The concept of “boosting” a reactor – or running it at a capacity exceeding design-basis levels – has for some time now kept Concern Rosenergoatom, which is part of the Russian nuclear corporation Rosatom, busy toying with the thermal output of commercial reactors at several of Russia’s ten nuclear power plants in operation, both of the VVER design and the old RBMK-1000 models.
One such experiment was in progress since 2009 on Unit 1 at Kursk Nuclear Power Plant, a site in Western European Russia that operates four RBMK-1000 reactors. Officials in Kursk NPP’s home town of Kurchatov have confirmed to Bellona that the pilot program of operating the unit at 105 percent nominal capacity was officially completed last December and the reactor was taken back to its design-basis capacity.
The concern is anxious to enhance the plants’ electric power output and, by extension, profit, but has opted out of safer ways to reduce losses in heat energy produced by reactors, choosing instead to raise their thermal capacity – and, in doing so, augment the potential risk of severe accidents, equipment failure, and increased radioactive discharges.
The danger is that operating a reactor of any model at above-nominal capacity increases the burden on the reactor vessel, pipelines, and other equipment crucial for the reactor’s safety. Conversely, the margin for strength and resistance to increased pressure and temperature, as well as other deviations in parameters, as provided for in the original design, shrinks as a result.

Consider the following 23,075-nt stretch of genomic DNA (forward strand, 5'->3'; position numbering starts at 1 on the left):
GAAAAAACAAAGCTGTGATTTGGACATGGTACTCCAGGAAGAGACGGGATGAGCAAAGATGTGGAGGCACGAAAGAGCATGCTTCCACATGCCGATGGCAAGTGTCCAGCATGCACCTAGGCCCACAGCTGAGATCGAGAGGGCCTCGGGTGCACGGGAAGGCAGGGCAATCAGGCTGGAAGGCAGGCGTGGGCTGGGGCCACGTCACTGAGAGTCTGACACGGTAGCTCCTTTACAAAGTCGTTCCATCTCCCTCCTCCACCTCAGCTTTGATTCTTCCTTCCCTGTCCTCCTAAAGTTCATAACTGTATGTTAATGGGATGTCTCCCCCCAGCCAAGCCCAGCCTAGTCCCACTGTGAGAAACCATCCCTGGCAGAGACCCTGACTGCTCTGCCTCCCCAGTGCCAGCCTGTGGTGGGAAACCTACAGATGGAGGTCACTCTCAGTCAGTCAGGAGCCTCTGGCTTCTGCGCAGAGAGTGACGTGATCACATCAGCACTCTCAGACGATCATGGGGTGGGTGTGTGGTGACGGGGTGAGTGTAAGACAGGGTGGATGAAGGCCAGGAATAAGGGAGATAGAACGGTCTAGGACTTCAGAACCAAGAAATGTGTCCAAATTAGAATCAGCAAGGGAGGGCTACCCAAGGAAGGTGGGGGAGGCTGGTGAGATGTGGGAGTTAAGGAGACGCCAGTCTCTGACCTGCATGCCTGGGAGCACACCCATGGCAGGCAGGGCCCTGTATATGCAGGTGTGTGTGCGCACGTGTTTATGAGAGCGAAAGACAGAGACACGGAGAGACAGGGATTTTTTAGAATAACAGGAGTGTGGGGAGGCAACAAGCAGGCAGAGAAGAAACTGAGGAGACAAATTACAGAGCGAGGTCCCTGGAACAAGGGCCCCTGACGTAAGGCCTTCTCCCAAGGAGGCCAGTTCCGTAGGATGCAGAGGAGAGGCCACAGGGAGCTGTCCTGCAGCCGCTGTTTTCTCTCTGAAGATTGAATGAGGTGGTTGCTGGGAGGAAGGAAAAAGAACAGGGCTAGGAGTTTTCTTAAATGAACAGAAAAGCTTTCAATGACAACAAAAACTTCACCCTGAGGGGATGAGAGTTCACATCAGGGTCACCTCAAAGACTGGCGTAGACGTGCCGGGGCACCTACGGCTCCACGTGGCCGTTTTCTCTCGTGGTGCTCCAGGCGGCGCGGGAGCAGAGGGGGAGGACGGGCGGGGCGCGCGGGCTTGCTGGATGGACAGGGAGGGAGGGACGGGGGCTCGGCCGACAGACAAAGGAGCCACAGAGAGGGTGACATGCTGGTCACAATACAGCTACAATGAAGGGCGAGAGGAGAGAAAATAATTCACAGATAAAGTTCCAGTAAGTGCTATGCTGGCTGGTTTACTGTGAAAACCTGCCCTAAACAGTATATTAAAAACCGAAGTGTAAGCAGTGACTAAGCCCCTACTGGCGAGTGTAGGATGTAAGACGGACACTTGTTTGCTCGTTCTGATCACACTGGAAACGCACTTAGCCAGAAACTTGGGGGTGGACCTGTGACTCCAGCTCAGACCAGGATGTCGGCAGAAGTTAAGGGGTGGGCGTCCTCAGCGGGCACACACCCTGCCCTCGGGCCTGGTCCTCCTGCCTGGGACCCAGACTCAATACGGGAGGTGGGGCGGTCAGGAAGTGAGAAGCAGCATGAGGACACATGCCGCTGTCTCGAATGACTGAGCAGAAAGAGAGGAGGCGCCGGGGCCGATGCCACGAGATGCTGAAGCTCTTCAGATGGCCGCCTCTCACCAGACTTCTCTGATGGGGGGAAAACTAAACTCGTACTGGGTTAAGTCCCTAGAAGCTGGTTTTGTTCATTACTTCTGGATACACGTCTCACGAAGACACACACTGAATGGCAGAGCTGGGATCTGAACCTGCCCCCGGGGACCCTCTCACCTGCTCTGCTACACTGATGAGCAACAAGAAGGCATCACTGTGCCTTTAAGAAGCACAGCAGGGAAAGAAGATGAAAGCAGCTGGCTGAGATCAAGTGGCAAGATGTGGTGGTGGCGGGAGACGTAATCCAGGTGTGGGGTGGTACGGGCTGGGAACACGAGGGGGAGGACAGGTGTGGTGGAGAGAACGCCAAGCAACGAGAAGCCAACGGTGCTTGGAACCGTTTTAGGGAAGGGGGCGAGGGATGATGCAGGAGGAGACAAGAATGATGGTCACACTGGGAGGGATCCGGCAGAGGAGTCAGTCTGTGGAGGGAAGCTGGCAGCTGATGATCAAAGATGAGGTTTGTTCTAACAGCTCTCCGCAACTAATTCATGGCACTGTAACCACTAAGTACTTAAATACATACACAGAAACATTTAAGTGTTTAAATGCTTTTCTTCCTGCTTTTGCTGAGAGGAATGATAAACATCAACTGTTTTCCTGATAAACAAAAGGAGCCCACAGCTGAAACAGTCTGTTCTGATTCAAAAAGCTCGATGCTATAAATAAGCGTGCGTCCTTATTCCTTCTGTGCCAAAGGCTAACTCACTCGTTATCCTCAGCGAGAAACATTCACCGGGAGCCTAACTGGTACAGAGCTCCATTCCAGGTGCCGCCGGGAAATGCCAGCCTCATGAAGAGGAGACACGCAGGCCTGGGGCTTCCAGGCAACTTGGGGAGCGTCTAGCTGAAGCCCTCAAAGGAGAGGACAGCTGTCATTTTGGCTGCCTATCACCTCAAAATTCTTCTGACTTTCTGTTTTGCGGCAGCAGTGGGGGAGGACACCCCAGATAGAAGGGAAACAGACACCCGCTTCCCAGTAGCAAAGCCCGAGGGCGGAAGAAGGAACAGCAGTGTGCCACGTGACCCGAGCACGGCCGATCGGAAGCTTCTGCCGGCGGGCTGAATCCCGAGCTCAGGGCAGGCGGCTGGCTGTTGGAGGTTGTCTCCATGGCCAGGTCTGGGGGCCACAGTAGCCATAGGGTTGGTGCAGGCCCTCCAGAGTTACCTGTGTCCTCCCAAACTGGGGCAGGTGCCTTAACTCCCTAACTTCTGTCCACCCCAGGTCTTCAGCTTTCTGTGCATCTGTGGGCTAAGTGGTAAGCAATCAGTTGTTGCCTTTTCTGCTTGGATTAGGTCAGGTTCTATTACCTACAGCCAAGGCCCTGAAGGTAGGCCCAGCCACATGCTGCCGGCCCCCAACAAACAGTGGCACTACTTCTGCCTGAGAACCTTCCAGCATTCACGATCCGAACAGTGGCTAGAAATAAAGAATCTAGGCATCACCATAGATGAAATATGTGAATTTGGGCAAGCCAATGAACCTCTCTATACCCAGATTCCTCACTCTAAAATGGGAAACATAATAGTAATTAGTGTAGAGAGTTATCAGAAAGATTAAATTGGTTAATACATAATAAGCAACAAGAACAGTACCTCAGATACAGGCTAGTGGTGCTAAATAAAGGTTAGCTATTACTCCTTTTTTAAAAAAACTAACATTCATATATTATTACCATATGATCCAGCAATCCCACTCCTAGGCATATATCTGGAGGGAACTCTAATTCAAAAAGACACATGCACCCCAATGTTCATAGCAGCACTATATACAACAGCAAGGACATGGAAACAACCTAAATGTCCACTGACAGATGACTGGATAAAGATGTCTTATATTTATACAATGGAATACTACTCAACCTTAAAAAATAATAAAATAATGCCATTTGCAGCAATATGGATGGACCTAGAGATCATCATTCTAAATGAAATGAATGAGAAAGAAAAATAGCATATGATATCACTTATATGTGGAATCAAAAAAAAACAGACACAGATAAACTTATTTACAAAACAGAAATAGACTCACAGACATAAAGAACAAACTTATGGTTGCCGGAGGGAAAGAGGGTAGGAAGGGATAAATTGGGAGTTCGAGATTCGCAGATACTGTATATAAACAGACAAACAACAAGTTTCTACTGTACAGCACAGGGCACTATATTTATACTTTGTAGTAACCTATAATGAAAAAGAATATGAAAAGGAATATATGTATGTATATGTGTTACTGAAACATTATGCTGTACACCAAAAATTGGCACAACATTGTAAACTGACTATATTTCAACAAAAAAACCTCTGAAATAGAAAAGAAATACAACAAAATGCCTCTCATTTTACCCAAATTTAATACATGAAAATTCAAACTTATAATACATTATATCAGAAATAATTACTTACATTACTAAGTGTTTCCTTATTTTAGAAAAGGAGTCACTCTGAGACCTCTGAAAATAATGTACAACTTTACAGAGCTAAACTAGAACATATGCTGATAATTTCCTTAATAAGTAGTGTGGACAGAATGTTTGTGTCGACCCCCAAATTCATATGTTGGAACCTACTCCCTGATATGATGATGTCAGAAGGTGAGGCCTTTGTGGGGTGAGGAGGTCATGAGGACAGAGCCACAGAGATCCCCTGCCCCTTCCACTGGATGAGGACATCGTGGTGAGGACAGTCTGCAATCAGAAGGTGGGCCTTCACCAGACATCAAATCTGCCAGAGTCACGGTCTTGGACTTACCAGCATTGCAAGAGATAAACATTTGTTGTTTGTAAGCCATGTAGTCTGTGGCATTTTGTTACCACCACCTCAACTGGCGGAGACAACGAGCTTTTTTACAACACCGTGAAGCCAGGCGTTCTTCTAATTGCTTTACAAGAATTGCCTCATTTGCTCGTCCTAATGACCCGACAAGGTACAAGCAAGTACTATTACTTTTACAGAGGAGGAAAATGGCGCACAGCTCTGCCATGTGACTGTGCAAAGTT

Boosting the thermal capacity of a reactor thus unavoidably leads to compromised safety and greater accident risks – to say nothing of the implied need to alter and upgrade the various reactor components, itself a dangerous and costly enterprise.
RMBKs no longer nuclear experimenters’ playground
That the RBMK-1000 reactors – the model that has amply proven its disastrous unreliability in the 1986 catastrophe at Ukraine’s Chernobyl – were initially included in the thermal capacity enhancement program seems like an exercise in recklessness.
In 2007, Rosatom adopted the “Program for increasing electric power output at generating units of nuclear power plants in operation by Concern Rosenergoatom for 2007 to 2015.” The same year, Rosenergoatom approved a “Sub-program for implementing five-percent increases in thermal output at generating units of RBMK-running nuclear power plants in operation by Concern Rosenergoatom for 2007 to 2015.”
There were also plans to further boost the RBMK reactors’ capacity by 10 percent. Russia has eleven RBMKs still in operation at three nuclear power plants – Kursk in Kurchatov, Leningrad NPP near the country’s second largest city of St. Petersburg in the Northwest, and Smolensk, in Western European Russia. Kursk NPP was selected to pioneer these thermal output enhancement efforts. Experimental operation of Kursk’s Unit 1 at 105 percent thermal capacity started in 2009.
In January 2011, a public hearing was gathered in Kurchatov to discuss the thermal output enhancement project at Unit 1. The experiment’s materials were to be submitted for state environmental evaluation, as a prerequisite for filing for a license application to run the reactor at above-nominal capacity as a regular operating mode. In a comment published on this site, where both the hearing and the risks of the project were described in detail, the Kursk RBMK experiment was promptly called a dangerous gamble bordering on criminal negligence.
In critical remarks written to challenge the documentation presented at the hearing, Bellona’s St. Petersburg-based branch, Environmental Rights Centre (ERC) Bellona, said the impact of potentially serious beyond-design-basis accidents was unjustifiably excluded from consideration.